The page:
If implemented, there would be no such thing as a nonpartisan election activity conducted by a 501(c)(4); it would all be considered “political.” By expanding the definition of what activities are political, the rules would drastically reduce the ability of (c)(4)s to engage in nonpartisan get-out-the-vote drives, candidate questionnaires, and voter registration drives. These activities have been critical to the ability of nonprofits to influence the public policy debate on a wealth of issues.
These regulations will not run 501(c)(4)s out of politics. Rather, the big players will hire lawyers and accountants to help them avoid the rules. Small players can’t afford this kind of assistance. As a result, much smaller groups may well be frozen out of legitimate citizen engagement. Creating an entirely distinct political organization to promote their policy agendas – new clean water laws or “no smoking” ordinances, for example — would be too costly and burdensome.
In a devastating piece published on The Nation’s website, Alliance for Justice’s Nan Aron specifically debunks every one of the excuses Reid has offered for opposing H.R. 3865. This one is particularly relevant:
There is nothing in these rules that deals at all with disclosure of donors
If you’re worried about “dark” money and a lack of disclosure of donors, there is nothing in the regs about where the money for (c)(4)s comes from, and they don’t require any new level of disclosure. If the money was “dark” before, it will continue to be “dark” after.
As grassroots activists across the political spectrum flooded the docket with an unprecedented number of comments opposing the proposed rule, the liberal group Common Cause sent out a call to its activists warning: “Tea Party groups are flooding the agency with comments.” Yet, remarkably, even Common Cause notes in its model comments that the rule as proposed is flawed:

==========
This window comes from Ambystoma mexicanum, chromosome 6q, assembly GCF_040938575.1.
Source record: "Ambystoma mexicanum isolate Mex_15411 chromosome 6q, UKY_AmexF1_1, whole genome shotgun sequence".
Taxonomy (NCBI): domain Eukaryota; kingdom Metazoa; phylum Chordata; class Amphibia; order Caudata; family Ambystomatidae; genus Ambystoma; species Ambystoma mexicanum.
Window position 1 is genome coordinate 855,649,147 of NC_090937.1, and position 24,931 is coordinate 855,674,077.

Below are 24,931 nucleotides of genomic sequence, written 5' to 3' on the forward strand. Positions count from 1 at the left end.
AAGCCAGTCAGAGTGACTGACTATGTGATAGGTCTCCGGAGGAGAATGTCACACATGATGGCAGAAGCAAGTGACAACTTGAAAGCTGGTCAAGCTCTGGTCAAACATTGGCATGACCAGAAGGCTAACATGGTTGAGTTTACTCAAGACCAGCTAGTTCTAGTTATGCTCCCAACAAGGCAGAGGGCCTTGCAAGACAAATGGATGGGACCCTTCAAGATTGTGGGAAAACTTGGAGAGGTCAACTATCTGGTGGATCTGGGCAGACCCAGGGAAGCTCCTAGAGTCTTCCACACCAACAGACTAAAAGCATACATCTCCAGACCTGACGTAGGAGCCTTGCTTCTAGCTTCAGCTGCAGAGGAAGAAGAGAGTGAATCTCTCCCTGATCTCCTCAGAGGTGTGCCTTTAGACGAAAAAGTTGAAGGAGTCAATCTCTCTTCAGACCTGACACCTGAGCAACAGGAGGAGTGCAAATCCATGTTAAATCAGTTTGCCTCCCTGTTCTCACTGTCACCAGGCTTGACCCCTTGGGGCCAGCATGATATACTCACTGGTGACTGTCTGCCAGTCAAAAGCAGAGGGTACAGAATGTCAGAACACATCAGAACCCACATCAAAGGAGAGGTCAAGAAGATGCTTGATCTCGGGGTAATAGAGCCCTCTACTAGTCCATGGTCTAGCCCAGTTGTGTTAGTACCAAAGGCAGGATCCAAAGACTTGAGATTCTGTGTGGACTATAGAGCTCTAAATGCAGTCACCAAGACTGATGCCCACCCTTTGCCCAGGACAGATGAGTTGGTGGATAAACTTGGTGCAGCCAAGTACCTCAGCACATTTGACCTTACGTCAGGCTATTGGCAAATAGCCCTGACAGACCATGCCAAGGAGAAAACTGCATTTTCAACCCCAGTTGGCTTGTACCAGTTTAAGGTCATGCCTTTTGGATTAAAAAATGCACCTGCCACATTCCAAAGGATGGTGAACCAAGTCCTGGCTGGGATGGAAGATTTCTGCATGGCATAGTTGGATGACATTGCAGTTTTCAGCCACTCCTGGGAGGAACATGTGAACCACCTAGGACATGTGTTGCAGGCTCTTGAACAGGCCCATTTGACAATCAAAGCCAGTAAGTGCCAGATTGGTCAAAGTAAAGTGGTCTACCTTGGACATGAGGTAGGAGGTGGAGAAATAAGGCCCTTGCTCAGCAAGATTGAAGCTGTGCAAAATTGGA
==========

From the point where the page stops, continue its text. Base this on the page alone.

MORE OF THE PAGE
At the same time, the proposed rules are imperfect because they count critical civic engagement efforts like nonpartisan voter registration and nonpartisan get-out-the-vote activities as “candidate-related political activity” and should be exempted from the definition.
While many liberals would like to see IRS rulemaking in this area, there is not a single group that is comfortable with the current proposed rule. Not one. Nearly all of the record 145,000-plus individual comments the IRS received were critical of the proposed rule in whole or in part. So what’s the harm in slowing this rulemaking down?
H.R. 3865 only prohibits the IRS from issuing a final rule in the middle of the current tax year. It does not stop them from moving forward in a deliberate way, giving due consideration to these serious concerns from the public. The bill would ensure that the agency does not regulate prematurely, trampling the rights of liberal grassroots groups as well as conservatives.
It passed the House with bipartisan support. Harry Reid should stop attacking everyone who opposes the rule — including, by implication, his own liberal base — and put free speech ahead of crass political calculation by scheduling a Senate vote immediately.
By Phil Kerpen